Today is New Weird Wednesday, in case you missed it on the calendar.
The New Weird antho, an April BookSense Notable selection, has a brand-new MySpace Page, which includes a rather trippy and buggy video, free download of Jay Lake’s “The Lizard of Ooze” from the book (along with a short interview), a podcast of the same story by Jay, a slideshow of NW-related titles, and (so cool!) music from, among others, Henry Kaiser, Tarantella, Robert Devereux, Doug Hoekstra, and Danny Fontaine, much of it rare. So go check it out, have fun, and be-friend us! And, if that weren’t enough, Tachyon’s offering a substantial discount for direct orders right now. (A huge thanks to Matt Staggs, btw, for his help.)
As noted on this blog, The New Weird anthology has received starred reviews from Publishers Weekly and Library Journal, with a rave in The Guardian (â€œA damn fine read.â€) and a profile forthcoming in Kirkus (along with other cool stuff we can’t mention yet). Momentum keeps building for this â€œreprintâ€ anthology, called â€œa milestoneâ€ by The Fix and featuring almost 100 pages of original material.
What’s has been going on with NW in the reviews department lately? I’ve obsessively compulsively compiled all links for those who are interested here, and also below the cut.
THEM WOT LIKED THE WEIRD
Agony Column – Fascinating stuff, and top-notch; another must-buy anthology. More importantly, an anthology from which one could quite easily teach a class, because this is stuff that people need to know about.
Booklist -The title of this collection of stories, essays, and online discussion threads refers to a subgenre of modern horror that has roots in New Wave literature and the off-kilter fantasy spawned by Weird Tales. In contrast to the eerie nostalgia of Bradbury or the haunting supernaturalism of Lovecraft, the New Weird more often leans toward grotesque urban noir and cross-genre experimentation. The contributors here constitute a multitalented lineup ranging from such veterans as Clive Barker and Michael Moorcock to rising stars, such as Jay Lake and Alistair Rennie.
Matt Cody, author – Iâ€™m mighty impressed. What the editors Jeff and Ann Vandermeer have done is put together not only a great sampling of authors (such Barker, Mieville, Moorcock, Ford, Harrison and many others) but they have also assembled this hefty book as a dialogue on the very topic of the new weird genre. There are essays, histories. Thereâ€™s even a reproduction of the original internet thread that coined the term “New Weird.” This bookâ€™s a primer, a debate, an analysis and a darn good read for those interested in mature speculative genre.
The Fix -The New Weird, edited by Ann and Jeff VanderMeer, is a veritable case study in anthology-making. Definitely a milestone in the world of anthologies.
The Guardian – This volume, bringing together stories and essays by such writers as MiÃ©ville, M John Harrison, Kathe Koja and Michael Moorcock, is an ideal primer to a movement that dominated genre awards for several years. It is also a damned fine read.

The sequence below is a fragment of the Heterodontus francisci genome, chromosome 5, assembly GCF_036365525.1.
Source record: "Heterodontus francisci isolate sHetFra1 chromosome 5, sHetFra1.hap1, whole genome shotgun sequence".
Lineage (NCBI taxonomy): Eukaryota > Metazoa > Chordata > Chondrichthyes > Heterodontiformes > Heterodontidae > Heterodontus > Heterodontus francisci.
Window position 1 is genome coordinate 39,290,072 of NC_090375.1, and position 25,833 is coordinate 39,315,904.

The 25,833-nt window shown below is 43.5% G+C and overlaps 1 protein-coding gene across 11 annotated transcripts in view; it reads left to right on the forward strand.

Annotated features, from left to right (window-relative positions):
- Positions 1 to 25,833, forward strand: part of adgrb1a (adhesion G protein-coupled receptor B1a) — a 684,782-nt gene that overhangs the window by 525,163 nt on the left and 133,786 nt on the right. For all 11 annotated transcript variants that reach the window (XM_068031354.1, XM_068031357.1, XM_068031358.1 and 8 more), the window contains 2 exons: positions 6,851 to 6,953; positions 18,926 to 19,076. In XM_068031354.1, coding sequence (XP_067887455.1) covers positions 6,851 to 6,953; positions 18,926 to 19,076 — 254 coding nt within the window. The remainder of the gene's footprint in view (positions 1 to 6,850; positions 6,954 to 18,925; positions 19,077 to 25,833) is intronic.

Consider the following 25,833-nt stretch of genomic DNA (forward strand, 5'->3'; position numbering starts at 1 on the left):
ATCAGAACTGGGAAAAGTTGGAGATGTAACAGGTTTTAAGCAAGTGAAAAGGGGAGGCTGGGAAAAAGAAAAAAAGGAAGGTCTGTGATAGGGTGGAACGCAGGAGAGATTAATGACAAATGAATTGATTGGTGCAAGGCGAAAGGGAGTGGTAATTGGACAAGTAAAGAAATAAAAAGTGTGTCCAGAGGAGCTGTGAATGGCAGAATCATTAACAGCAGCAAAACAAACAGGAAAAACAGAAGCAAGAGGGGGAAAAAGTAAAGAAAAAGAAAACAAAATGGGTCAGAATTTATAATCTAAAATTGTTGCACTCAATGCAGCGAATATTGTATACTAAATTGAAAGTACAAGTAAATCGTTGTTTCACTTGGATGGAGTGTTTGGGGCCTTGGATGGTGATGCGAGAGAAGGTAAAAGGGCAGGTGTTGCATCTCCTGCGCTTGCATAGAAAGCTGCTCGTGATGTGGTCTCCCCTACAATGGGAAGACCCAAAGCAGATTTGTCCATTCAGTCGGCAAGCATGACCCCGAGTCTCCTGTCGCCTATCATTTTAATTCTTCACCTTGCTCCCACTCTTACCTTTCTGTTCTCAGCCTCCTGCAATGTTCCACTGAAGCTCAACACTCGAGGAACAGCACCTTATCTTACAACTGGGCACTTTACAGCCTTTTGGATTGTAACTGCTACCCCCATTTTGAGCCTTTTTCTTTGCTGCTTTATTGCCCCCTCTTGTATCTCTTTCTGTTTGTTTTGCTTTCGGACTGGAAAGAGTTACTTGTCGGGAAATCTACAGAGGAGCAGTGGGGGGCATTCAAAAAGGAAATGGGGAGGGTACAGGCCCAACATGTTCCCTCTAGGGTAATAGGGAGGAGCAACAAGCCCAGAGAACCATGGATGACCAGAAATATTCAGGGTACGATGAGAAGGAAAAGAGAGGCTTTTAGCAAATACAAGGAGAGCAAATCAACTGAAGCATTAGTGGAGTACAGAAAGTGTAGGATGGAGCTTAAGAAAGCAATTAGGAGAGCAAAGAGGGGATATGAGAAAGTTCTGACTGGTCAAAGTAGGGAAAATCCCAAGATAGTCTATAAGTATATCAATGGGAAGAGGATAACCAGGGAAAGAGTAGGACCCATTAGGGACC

Library Journal (starred review) – Highly recommended for all libraries interested in the latest in sf and fantasy as well as modern horror.
Ross Lockhart – In short, an attractive volume examining a burgeoning SF subset. Though it attempts to be a definitive word on the subject, it falls a bit shy of such lofty ideals by declaring the movement over, though its best may still be yet to come.
OF The Blog of the Fallen – Defined precisely or not, the New Weird certainly has had a major impact on writing both inside and outside the narrowly-defined genre limns. This eponymous anthology does an outstanding job in presenting the New Weird in all its unsettling, vague, weird glory. Highly Recommended.
Publishers Weekly (starred review) – The VanderMeers (Best American Fantasy) ably demonstrate the sheer breadth of the “New Weird” fantasy subgenre in this powerful anthology of short fiction and critical essays… This extremely ambitious anthology will define the New Weird much as Bruce Sterlingâ€™s landmark Mirrorshades anthology defined cyberpunk.
Skullring - Whether or not you buy into the idea of “the New Weird,” I can assure you that youâ€™ll enjoy the book regardless, and in time I think it will come to be regarded as a standard in the study of fantastic and cross-genre literature…
THEM WOT MAYHAP LIKED THE WEIRD?
Not Free SF Reader – I thought this anthology would be interesting, and it doesnâ€™t disappoint… overall this anthology manages to make it to good, but nothing past that, and does contain a couple of excellent and a few good stories.
SF Site – Now we have another addition to the ranks of genre propaganda: The New Weird. If we have to continue with these desperate attempts to convince us all of some innovative take on SF, can we at least hope that the editors will follow the example of Jeff and Ann Vandermeer…By the end, I understood what people were talking about when they discussed new weird, and I saw why these particular stories were chosen as exemplars. If I remain unconvinced, it is not a criticism of the book but rather a sign that it has done its job too well.
THEM WOT DIDNâ€™T LIKE THE WEIRD
Bookfetish - As incredible as this anthology should be, it fails in almost every conceivable way. The essays are pretty much dedicated to pinning down a definition of what exactly New Weird is and, when it eludes description, the rallying cry of â€™New Weird is unclassifiable! Itâ€™s unique and defies description!” is sounded. This goes on and on, ad infinitum, ad nauseum. Really, if you canâ€™t define your nichey little subgenre, you donâ€™t have a subgenre, you have a bunch of stories that read like a weekâ€™s worth of dreams mixed for five minutes in a blender stuck on retarded and thrown against a page in the hopes something sticks.
Locus – Eh. It be all right. The litul bones stick in me throat. Me no likey Rennie story.